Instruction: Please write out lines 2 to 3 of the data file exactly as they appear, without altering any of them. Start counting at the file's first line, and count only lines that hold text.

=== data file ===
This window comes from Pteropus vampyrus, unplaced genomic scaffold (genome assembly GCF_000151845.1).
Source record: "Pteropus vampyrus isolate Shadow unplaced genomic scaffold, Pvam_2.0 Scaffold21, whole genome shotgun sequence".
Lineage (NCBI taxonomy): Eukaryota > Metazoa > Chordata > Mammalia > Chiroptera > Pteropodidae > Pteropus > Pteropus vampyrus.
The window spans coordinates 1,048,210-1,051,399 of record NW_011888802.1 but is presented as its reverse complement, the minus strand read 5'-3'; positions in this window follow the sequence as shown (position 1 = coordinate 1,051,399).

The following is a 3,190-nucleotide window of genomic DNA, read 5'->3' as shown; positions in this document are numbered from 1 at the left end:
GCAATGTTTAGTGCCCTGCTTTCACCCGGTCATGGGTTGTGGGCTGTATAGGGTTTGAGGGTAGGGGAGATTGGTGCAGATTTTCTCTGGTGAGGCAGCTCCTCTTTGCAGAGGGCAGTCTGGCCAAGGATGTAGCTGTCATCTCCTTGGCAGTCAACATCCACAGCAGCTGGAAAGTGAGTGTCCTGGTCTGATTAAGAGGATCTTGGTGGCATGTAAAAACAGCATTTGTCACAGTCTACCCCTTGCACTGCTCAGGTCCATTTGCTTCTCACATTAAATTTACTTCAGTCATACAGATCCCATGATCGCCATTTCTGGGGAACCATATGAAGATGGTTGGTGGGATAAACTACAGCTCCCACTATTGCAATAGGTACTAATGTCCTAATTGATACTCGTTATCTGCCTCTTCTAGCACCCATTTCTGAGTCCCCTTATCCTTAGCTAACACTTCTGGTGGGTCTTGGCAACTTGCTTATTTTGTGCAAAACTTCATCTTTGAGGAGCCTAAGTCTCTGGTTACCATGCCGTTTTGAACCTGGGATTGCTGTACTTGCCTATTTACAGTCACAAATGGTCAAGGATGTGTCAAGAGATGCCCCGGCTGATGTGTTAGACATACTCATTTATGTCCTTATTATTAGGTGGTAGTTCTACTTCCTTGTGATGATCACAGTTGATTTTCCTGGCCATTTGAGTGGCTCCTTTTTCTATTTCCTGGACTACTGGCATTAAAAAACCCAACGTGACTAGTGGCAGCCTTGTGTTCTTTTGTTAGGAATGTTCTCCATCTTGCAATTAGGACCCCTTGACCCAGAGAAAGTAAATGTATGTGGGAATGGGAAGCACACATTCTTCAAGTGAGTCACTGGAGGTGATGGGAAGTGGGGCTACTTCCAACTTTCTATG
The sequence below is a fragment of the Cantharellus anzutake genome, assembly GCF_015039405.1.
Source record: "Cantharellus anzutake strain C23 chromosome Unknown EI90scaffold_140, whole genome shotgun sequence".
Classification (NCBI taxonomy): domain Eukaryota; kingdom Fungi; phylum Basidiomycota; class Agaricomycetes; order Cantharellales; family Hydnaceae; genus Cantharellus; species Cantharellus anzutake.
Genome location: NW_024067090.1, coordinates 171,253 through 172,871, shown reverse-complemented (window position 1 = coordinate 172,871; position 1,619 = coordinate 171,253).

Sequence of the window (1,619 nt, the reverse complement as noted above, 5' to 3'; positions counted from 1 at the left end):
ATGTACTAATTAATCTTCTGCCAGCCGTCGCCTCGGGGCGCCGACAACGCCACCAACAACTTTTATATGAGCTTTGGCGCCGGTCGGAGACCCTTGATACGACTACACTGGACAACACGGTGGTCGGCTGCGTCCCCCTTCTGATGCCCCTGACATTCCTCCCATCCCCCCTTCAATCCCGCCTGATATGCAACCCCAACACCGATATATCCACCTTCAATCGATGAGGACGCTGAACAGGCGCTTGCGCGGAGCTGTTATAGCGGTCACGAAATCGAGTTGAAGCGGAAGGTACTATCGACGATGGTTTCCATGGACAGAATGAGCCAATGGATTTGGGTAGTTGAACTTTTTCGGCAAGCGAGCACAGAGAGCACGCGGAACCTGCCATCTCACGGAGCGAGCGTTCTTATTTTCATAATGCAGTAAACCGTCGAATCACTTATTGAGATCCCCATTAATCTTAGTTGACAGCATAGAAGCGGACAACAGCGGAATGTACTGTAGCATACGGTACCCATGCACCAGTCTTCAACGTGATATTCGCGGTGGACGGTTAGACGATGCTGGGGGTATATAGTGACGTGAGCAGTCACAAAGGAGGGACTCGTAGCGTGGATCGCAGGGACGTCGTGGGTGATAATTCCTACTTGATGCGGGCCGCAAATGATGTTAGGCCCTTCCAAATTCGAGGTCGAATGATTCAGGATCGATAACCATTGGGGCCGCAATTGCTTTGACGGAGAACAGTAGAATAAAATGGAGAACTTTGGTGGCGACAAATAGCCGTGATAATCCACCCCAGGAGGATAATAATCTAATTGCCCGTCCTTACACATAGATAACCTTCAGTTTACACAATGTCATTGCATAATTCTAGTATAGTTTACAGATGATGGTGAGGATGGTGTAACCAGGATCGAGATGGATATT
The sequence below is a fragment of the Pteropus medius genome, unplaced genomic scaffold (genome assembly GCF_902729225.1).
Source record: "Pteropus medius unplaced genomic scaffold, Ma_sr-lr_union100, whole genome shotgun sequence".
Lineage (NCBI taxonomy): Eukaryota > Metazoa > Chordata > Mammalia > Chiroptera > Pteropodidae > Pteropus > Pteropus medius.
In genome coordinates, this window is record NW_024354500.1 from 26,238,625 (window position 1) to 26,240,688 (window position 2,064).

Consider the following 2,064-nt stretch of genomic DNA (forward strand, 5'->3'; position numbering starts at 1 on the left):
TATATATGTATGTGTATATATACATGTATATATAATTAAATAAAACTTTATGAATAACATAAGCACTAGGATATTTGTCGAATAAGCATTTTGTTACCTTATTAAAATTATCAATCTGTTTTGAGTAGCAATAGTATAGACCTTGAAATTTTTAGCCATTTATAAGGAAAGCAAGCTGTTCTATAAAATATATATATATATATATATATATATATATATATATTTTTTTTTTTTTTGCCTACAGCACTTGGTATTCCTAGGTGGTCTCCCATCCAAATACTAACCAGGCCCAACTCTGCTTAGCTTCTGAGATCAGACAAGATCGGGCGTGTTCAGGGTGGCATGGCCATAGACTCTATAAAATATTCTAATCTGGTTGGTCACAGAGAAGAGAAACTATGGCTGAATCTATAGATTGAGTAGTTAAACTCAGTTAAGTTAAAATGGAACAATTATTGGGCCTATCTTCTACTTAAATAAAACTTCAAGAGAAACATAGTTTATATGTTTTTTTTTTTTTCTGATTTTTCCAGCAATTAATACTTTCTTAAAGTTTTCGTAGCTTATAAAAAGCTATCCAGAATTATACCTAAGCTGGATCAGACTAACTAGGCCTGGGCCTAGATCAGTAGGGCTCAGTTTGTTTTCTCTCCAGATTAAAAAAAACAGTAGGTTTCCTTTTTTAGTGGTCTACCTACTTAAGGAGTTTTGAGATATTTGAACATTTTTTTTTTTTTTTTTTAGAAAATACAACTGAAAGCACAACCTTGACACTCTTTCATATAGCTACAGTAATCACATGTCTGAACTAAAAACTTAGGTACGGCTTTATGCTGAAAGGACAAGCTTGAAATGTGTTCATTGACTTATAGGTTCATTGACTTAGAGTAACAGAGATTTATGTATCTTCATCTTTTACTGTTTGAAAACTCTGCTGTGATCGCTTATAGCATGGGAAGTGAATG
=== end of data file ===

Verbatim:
Source record: "Pteropus vampyrus isolate Shadow unplaced genomic scaffold, Pvam_2.0 Scaffold21, whole genome shotgun sequence".
Lineage (NCBI taxonomy): Eukaryota > Metazoa > Chordata > Mammalia > Chiroptera > Pteropodidae > Pteropus > Pteropus vampyrus.